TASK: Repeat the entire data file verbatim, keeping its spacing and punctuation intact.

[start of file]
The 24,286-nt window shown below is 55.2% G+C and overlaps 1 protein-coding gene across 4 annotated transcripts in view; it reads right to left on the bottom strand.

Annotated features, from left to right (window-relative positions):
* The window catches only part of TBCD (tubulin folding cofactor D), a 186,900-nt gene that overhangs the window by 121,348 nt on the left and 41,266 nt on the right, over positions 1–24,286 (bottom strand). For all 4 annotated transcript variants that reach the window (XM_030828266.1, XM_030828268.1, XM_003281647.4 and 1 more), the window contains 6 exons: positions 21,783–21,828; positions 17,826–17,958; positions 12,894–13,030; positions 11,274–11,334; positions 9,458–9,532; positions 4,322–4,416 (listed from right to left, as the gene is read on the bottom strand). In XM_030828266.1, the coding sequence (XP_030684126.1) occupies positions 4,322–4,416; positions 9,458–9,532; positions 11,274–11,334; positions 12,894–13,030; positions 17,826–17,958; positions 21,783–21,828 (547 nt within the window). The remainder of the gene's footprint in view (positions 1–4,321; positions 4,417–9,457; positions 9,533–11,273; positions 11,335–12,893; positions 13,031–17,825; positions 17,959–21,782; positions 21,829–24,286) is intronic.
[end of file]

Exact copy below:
The 24,286-nt window shown below is 55.2% G+C and overlaps 1 protein-coding gene across 4 annotated transcripts in view; it reads right to left on the bottom strand.

Annotated features, from left to right (window-relative positions):
* The window catches only part of TBCD (tubulin folding cofactor D), a 186,900-nt gene that overhangs the window by 121,348 nt on the left and 41,266 nt on the right, over positions 1–24,286 (bottom strand). For all 4 annotated transcript variants that reach the window (XM_030828266.1, XM_030828268.1, XM_003281647.4 and 1 more), the window contains 6 exons: positions 21,783–21,828; positions 17,826–17,958; positions 12,894–13,030; positions 11,274–11,334; positions 9,458–9,532; positions 4,322–4,416 (listed from right to left, as the gene is read on the bottom strand). In XM_030828266.1, the coding sequence (XP_030684126.1) occupies positions 4,322–4,416; positions 9,458–9,532; positions 11,274–11,334; positions 12,894–13,030; positions 17,826–17,958; positions 21,783–21,828 (547 nt within the window). The remainder of the gene's footprint in view (positions 1–4,321; positions 4,417–9,457; positions 9,533–11,273; positions 11,335–12,893; positions 13,031–17,825; positions 17,959–21,782; positions 21,829–24,286) is intronic.